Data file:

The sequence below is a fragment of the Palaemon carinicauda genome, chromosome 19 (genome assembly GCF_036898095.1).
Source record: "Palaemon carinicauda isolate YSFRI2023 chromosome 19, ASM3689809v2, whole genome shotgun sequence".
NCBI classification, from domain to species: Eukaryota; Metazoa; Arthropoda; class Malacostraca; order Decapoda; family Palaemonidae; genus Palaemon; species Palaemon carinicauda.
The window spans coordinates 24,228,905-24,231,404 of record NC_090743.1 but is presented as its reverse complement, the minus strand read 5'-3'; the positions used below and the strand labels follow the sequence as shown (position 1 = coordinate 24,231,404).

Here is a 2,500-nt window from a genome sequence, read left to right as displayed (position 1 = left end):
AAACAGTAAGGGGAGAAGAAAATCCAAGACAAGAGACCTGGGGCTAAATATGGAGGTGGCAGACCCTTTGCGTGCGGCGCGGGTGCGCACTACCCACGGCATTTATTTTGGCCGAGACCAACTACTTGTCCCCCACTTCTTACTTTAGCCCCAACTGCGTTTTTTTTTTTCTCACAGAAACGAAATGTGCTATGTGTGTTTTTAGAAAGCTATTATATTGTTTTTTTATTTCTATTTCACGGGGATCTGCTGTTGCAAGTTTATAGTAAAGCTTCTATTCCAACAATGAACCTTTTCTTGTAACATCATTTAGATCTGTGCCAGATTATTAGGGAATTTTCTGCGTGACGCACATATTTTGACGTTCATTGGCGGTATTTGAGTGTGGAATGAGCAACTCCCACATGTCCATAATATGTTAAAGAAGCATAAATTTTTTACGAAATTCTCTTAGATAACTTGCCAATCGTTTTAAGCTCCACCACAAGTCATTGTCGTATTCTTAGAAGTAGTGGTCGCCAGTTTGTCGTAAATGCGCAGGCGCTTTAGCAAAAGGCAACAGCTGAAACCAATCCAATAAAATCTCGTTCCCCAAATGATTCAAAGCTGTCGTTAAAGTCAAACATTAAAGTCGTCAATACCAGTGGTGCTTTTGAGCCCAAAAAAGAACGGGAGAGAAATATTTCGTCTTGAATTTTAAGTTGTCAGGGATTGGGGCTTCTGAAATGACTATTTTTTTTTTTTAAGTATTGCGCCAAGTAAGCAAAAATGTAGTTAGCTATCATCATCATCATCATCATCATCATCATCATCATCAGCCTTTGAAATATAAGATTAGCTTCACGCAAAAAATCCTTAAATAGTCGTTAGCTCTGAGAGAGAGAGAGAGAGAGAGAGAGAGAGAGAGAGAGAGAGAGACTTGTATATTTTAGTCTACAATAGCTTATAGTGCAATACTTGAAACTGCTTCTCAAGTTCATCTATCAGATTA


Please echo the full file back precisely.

The sequence below is a fragment of the Palaemon carinicauda genome, chromosome 19 (genome assembly GCF_036898095.1).
Source record: "Palaemon carinicauda isolate YSFRI2023 chromosome 19, ASM3689809v2, whole genome shotgun sequence".
NCBI classification, from domain to species: Eukaryota; Metazoa; Arthropoda; class Malacostraca; order Decapoda; family Palaemonidae; genus Palaemon; species Palaemon carinicauda.
The window spans coordinates 24,228,905-24,231,404 of record NC_090743.1 but is presented as its reverse complement, the minus strand read 5'-3'; the positions used below and the strand labels follow the sequence as shown (position 1 = coordinate 24,231,404).

Here is a 2,500-nt window from a genome sequence, read left to right as displayed (position 1 = left end):
AAACAGTAAGGGGAGAAGAAAATCCAAGACAAGAGACCTGGGGCTAAATATGGAGGTGGCAGACCCTTTGCGTGCGGCGCGGGTGCGCACTACCCACGGCATTTATTTTGGCCGAGACCAACTACTTGTCCCCCACTTCTTACTTTAGCCCCAACTGCGTTTTTTTTTTTCTCACAGAAACGAAATGTGCTATGTGTGTTTTTAGAAAGCTATTATATTGTTTTTTTATTTCTATTTCACGGGGATCTGCTGTTGCAAGTTTATAGTAAAGCTTCTATTCCAACAATGAACCTTTTCTTGTAACATCATTTAGATCTGTGCCAGATTATTAGGGAATTTTCTGCGTGACGCACATATTTTGACGTTCATTGGCGGTATTTGAGTGTGGAATGAGCAACTCCCACATGTCCATAATATGTTAAAGAAGCATAAATTTTTTACGAAATTCTCTTAGATAACTTGCCAATCGTTTTAAGCTCCACCACAAGTCATTGTCGTATTCTTAGAAGTAGTGGTCGCCAGTTTGTCGTAAATGCGCAGGCGCTTTAGCAAAAGGCAACAGCTGAAACCAATCCAATAAAATCTCGTTCCCCAAATGATTCAAAGCTGTCGTTAAAGTCAAACATTAAAGTCGTCAATACCAGTGGTGCTTTTGAGCCCAAAAAAGAACGGGAGAGAAATATTTCGTCTTGAATTTTAAGTTGTCAGGGATTGGGGCTTCTGAAATGACTATTTTTTTTTTTTAAGTATTGCGCCAAGTAAGCAAAAATGTAGTTAGCTATCATCATCATCATCATCATCATCATCATCATCATCAGCCTTTGAAATATAAGATTAGCTTCACGCAAAAAATCCTTAAATAGTCGTTAGCTCTGAGAGAGAGAGAGAGAGAGAGAGAGAGAGAGAGAGAGAGAGAGACTTGTATATTTTAGTCTACAATAGCTTATAGTGCAATACTTGAAACTGCTTCTCAAGTTCATCTATCAGATTA